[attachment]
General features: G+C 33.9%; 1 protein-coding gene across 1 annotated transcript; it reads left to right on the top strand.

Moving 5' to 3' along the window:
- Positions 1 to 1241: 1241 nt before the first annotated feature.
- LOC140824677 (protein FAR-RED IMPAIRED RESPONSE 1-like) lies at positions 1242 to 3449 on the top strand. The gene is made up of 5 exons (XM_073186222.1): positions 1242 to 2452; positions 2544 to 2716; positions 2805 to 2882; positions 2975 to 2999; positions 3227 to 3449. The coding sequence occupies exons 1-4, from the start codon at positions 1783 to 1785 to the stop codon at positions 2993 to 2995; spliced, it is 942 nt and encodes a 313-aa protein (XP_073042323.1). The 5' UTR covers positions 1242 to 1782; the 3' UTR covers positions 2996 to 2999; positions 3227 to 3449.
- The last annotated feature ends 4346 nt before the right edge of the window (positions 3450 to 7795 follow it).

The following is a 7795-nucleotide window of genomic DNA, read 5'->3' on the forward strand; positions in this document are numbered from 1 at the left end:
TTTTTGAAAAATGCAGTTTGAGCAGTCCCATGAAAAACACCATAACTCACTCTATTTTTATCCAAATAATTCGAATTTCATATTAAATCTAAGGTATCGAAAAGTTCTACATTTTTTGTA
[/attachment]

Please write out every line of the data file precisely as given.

General features: G+C 33.9%; 1 protein-coding gene across 1 annotated transcript; it reads left to right on the top strand.

Moving 5' to 3' along the window:
- Positions 1 to 1241: 1241 nt before the first annotated feature.
- LOC140824677 (protein FAR-RED IMPAIRED RESPONSE 1-like) lies at positions 1242 to 3449 on the top strand. The gene is made up of 5 exons (XM_073186222.1): positions 1242 to 2452; positions 2544 to 2716; positions 2805 to 2882; positions 2975 to 2999; positions 3227 to 3449. The coding sequence occupies exons 1-4, from the start codon at positions 1783 to 1785 to the stop codon at positions 2993 to 2995; spliced, it is 942 nt and encodes a 313-aa protein (XP_073042323.1). The 5' UTR covers positions 1242 to 1782; the 3' UTR covers positions 2996 to 2999; positions 3227 to 3449.
- The last annotated feature ends 4346 nt before the right edge of the window (positions 3450 to 7795 follow it).

The following is a 7795-nucleotide window of genomic DNA, read 5'->3' on the forward strand; positions in this document are numbered from 1 at the left end:
TTTTTGAAAAATGCAGTTTGAGCAGTCCCATGAAAAACACCATAACTCACTCTATTTTTATCCAAATAATTCGAATTTCATATTAAATCTAAGGTATCGAAAAGTTCTACATTTTTTGTA